I love to ponder life, love, the universe, all its mysteries and the lessons to be learned. I have always hung out in that learning and development space providing training and coaching, predominantly to the corporate sector. My strength is adding my ‘take’ on standard learning around leadership, people and communication. I always said my mission in life was to make the world a better place – one person at a time!
I had never really bothered with politics. I grew up in a Liberal voting household, which got shook up a bit when my sister took a turn to the left and preferred the Labor party approach. We all thought she was nuts. Then one day I heard Tony Abbott sledging then Prime Minister Julia Gillard and something awoke in me; the beginning of my focus on the people and parties within our political system. Tony Abbott infuriated me then, and infuriates me today. He is so wrong on so many levels with plenty of evidence when linked to sound leadership, learning and development theory and practice.
Why am I writing about a failed Prime Minister?
To highlight that if we pay attention, life lessons and learning are all around us and we can all become a better version of our self.
I was reminded of the damage Abbott created through intolerance and ideology as I went about attending to the integration of my dogs and chooks. My dogs are the territorial owners and my chooks require safe refuge, and a place to call home. The dogs don’t ‘get’ the chooks, they don’t like the way they look or the way they fossick around their yard. They are a little fearful of these strangers and are therefore on constant high alert and ready to put the chooks in their place. I am not sure if either dog would carry through their aggression but it is stressful and unpleasant for the chooks and not a risk I was willing to take.
I have had to create an integration strategy. The first point of order was to demonstrate leadership with my dogs in order to modify their behaviour and attitude towards the chooks. This is time consuming and requires effort along with authentic desire for a successful outcome. The simpler path would have been to send the chooks back to where they came from. But I love the fruits of their labour, the fresh eggs and the richer soil through their waste and scratching.
So my strategy is a 3-stage approach:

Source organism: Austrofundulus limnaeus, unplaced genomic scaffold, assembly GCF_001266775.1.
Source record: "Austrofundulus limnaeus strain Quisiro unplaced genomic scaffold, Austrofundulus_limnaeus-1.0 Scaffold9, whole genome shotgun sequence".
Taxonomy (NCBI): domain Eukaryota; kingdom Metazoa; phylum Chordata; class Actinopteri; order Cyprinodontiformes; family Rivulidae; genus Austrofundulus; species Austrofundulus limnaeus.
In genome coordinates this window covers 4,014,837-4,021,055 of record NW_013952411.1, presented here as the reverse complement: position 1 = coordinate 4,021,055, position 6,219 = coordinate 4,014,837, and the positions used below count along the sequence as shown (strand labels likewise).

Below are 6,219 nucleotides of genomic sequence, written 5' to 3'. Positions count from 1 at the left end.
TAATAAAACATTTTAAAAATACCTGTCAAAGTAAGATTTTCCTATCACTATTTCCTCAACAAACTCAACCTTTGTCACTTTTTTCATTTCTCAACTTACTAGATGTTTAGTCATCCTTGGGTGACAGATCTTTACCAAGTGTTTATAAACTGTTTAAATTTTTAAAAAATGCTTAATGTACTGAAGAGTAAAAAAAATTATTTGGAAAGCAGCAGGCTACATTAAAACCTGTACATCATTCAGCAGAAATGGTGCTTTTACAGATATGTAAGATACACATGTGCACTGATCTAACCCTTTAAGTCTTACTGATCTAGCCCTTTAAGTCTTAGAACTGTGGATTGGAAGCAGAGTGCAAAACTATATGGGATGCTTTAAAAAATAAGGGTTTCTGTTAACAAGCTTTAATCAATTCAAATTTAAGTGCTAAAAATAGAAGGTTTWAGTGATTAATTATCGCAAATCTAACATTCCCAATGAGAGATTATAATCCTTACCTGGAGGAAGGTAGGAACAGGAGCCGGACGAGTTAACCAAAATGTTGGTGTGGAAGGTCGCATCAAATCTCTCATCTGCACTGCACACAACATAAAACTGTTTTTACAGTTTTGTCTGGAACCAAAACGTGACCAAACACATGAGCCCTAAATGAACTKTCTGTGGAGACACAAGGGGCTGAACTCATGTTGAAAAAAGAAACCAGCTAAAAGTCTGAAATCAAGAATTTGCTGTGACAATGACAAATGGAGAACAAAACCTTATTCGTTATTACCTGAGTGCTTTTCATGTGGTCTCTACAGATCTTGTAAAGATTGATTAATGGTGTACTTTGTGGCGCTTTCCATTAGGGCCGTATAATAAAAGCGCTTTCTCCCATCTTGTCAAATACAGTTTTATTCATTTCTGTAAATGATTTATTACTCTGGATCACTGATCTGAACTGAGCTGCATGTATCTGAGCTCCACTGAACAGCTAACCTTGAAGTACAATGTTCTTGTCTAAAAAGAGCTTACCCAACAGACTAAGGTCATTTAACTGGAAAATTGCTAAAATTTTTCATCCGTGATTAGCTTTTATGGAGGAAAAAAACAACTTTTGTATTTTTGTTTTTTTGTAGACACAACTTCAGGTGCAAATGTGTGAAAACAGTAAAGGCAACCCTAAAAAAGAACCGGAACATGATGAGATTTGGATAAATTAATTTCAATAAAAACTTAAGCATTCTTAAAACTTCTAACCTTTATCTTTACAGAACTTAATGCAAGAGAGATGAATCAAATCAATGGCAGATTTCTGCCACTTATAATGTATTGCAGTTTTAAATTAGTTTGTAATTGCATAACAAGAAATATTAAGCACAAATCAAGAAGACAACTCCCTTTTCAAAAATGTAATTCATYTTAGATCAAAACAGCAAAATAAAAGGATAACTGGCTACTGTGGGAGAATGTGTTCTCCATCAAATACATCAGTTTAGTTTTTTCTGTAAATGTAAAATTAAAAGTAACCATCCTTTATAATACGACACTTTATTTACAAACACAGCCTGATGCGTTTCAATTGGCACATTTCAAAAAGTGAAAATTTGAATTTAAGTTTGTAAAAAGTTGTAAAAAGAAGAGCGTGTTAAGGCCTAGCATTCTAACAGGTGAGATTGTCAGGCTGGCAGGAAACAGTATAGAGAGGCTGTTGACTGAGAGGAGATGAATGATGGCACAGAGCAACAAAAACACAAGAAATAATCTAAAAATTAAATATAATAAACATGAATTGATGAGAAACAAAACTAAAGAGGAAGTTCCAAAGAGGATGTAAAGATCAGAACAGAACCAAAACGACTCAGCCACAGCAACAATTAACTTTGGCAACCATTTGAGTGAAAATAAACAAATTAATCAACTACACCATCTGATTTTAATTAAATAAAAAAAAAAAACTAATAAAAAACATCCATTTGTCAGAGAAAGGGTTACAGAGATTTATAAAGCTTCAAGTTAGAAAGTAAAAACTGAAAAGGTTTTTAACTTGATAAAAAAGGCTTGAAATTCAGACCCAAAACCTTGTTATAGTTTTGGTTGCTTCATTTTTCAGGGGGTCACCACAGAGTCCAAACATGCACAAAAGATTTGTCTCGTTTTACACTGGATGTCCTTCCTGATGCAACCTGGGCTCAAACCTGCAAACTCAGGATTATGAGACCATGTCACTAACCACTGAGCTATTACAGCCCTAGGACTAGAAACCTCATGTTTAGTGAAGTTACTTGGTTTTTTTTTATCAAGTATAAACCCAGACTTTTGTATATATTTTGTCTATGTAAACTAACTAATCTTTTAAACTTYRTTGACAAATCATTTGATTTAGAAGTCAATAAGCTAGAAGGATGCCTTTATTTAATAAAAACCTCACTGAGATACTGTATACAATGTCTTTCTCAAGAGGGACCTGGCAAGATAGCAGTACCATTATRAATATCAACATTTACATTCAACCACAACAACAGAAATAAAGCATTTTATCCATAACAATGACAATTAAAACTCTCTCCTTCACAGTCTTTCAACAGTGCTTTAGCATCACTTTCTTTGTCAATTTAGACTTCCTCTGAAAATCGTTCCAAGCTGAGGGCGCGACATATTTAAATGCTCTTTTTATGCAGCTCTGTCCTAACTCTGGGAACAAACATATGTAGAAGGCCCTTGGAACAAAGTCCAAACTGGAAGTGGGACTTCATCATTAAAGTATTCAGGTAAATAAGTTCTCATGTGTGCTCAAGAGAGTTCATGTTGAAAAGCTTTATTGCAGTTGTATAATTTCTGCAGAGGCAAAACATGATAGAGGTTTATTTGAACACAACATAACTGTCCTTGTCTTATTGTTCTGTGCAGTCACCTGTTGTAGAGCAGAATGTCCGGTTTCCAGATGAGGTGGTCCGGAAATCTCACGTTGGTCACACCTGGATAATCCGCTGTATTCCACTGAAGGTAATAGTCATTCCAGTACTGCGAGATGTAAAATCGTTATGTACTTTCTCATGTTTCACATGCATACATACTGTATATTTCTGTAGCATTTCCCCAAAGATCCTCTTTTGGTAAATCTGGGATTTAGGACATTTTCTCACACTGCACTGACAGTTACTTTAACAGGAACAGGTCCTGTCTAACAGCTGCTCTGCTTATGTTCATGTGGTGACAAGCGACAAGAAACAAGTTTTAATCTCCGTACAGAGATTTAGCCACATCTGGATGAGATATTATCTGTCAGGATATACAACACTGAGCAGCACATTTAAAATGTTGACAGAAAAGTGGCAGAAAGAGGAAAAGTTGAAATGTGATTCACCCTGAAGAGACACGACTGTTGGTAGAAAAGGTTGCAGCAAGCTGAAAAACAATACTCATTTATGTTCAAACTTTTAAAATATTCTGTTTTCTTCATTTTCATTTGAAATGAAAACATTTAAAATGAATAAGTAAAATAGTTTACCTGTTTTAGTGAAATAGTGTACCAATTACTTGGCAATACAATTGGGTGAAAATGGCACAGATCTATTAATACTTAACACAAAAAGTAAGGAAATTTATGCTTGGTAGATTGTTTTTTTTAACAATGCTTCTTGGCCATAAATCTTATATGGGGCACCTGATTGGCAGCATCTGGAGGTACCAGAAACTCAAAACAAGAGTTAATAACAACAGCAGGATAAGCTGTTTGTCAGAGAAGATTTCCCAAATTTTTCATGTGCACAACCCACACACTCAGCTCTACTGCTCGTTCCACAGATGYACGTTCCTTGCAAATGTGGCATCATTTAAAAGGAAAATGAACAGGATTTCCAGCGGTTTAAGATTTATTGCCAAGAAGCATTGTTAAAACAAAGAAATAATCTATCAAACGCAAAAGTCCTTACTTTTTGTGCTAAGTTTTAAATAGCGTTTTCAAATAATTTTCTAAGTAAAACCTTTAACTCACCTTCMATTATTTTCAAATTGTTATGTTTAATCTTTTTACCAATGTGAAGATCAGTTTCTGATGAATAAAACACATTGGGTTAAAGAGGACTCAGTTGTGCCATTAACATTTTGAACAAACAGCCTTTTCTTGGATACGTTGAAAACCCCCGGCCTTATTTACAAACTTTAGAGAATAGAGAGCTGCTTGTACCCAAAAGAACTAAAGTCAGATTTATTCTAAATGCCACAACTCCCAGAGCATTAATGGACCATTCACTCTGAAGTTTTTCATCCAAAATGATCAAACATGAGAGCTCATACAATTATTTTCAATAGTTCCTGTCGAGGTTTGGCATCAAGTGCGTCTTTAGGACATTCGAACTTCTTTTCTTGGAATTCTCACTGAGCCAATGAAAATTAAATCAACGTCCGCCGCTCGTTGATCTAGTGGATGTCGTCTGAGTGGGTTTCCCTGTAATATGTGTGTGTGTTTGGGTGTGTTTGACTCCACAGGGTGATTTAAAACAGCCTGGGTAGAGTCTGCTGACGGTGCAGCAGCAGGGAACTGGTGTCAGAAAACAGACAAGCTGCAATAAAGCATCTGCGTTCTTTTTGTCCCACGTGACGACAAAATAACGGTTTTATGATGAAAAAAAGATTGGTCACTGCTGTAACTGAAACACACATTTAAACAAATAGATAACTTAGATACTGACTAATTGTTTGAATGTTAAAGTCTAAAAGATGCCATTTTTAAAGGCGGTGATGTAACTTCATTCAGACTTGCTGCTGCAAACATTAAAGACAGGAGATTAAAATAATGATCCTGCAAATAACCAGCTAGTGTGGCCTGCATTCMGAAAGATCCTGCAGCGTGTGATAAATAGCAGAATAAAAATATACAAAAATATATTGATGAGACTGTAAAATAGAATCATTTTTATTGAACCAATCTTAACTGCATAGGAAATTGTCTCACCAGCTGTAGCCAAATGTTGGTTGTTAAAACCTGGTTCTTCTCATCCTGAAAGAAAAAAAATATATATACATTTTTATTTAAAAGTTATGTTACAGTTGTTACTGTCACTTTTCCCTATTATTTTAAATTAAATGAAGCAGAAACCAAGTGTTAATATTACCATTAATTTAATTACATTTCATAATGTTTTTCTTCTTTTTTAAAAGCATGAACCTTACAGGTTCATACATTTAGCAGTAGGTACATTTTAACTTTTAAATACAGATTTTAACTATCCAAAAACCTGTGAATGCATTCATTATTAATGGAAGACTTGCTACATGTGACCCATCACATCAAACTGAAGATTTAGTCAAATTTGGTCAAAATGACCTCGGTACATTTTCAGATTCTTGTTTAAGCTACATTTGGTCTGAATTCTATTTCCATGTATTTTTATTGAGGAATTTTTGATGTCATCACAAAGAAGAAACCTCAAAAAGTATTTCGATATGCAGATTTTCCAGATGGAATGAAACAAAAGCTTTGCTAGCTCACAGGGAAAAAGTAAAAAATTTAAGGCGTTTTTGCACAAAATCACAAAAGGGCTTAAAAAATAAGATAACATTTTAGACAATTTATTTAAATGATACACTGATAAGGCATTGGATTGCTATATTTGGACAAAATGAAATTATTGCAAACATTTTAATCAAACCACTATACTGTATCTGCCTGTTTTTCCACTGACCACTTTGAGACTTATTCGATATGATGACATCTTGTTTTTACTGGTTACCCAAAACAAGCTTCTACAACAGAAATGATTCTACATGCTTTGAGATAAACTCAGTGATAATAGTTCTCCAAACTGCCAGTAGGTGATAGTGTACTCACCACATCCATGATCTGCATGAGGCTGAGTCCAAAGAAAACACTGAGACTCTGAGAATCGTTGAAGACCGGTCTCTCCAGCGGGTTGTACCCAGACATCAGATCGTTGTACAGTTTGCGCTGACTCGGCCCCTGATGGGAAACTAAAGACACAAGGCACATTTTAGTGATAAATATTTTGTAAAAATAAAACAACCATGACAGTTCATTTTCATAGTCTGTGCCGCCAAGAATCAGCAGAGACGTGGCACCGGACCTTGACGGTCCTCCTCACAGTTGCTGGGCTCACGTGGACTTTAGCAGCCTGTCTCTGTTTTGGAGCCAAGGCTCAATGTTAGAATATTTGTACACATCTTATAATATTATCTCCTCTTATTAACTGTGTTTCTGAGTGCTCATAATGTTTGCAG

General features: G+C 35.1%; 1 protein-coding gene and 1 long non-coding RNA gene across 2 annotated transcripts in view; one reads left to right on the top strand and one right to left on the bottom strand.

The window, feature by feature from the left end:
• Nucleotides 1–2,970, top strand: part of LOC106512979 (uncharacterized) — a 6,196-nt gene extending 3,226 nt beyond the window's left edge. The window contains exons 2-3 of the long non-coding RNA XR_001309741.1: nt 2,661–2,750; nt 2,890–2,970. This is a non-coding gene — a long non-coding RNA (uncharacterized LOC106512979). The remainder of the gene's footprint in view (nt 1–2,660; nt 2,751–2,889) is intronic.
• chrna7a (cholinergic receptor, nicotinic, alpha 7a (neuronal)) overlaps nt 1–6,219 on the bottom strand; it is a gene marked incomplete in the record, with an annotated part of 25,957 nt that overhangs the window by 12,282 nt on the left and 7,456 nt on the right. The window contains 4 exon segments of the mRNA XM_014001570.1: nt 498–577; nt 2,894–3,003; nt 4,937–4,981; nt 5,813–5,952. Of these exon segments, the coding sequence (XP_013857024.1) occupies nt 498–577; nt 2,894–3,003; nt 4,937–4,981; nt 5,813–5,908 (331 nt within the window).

Communication is vital to any strategy and certainly underpins strong leadership. Clearly dogs and chooks don’t speak human but communication occurs not just with the spoken word but with actions also.
[read: Tony Abbott standing in front of the ‘ditch the witch’ sign]
So my communication strategy was to allow the dogs into the chicken coop while the chooks were out roaming, to sniff around, mark their turf and potentially reduce the mystery of these things behind a wire fence. We did this on many occasions until the coop simply became another object in the yard.
Then, with the dogs on lead, we stood at the coop gate and allowed the chooks to wander past on their exit into the garden. I would gently tap the dogs to change their state from high alert to relaxed if required. The dogs and I would walk by the chooks, again with me correcting any charge or high alert type behaviour. I would sit on the grass with the dogs and let the chooks come close, all the while demonstrating leadership through a calm, yet strong approach to the dogs if their behaviour was inappropriate.
I demonstrated leadership, I led by example.
The communication strategy was certainly embedded into the training with the added ingredient of empathy. Empathy is a particularly highly regarded attribute for a leader in an ever-changing world. Empathy is the ability to identify and understand the other’s situation, feelings and motives; to recognise concerns others may have. It is being able to park judgements and see things through the eyes of others.
I took the time to understand that my dogs had been the sole animals with me for many years and the intrusion of these chooks was a shock to them. They saw them as interlopers; shady characters that would diminish their worth; take their food and the love of their owner. I had to demonstrate that there was plenty for everyone and that the experience would enrich their lives, not in any way diminish it.
So as I would take the food scraps to the chooks I always had treats for the dogs also. As the chooks would scratch for the scraps, the dogs too would seek out their treats in the same way.
The final piece of the integration strategy was the stakeholder engagement; ensuring all animals could co-exist with each other safely and in harmony. This piece required analysis of the stakeholders, constant communication and training to plug any identified ‘gaps’. It was absolutely necessary to engage with all stakeholders as each party had different needs and expectations, which resulted initially in inappropriate attitudes and behaviours.
It is here that tolerance becomes the key. What started as simple tolerance then grew into relationship and dare I say love or at least mutual respect. Leadership created and grew the tolerance, along with the communication, training and engagement pieces.
So I guess the lesson for me is how different might our world be if more politicians demonstrated leadership that provided tolerance for relationships to grow, and differences and fears to diminish?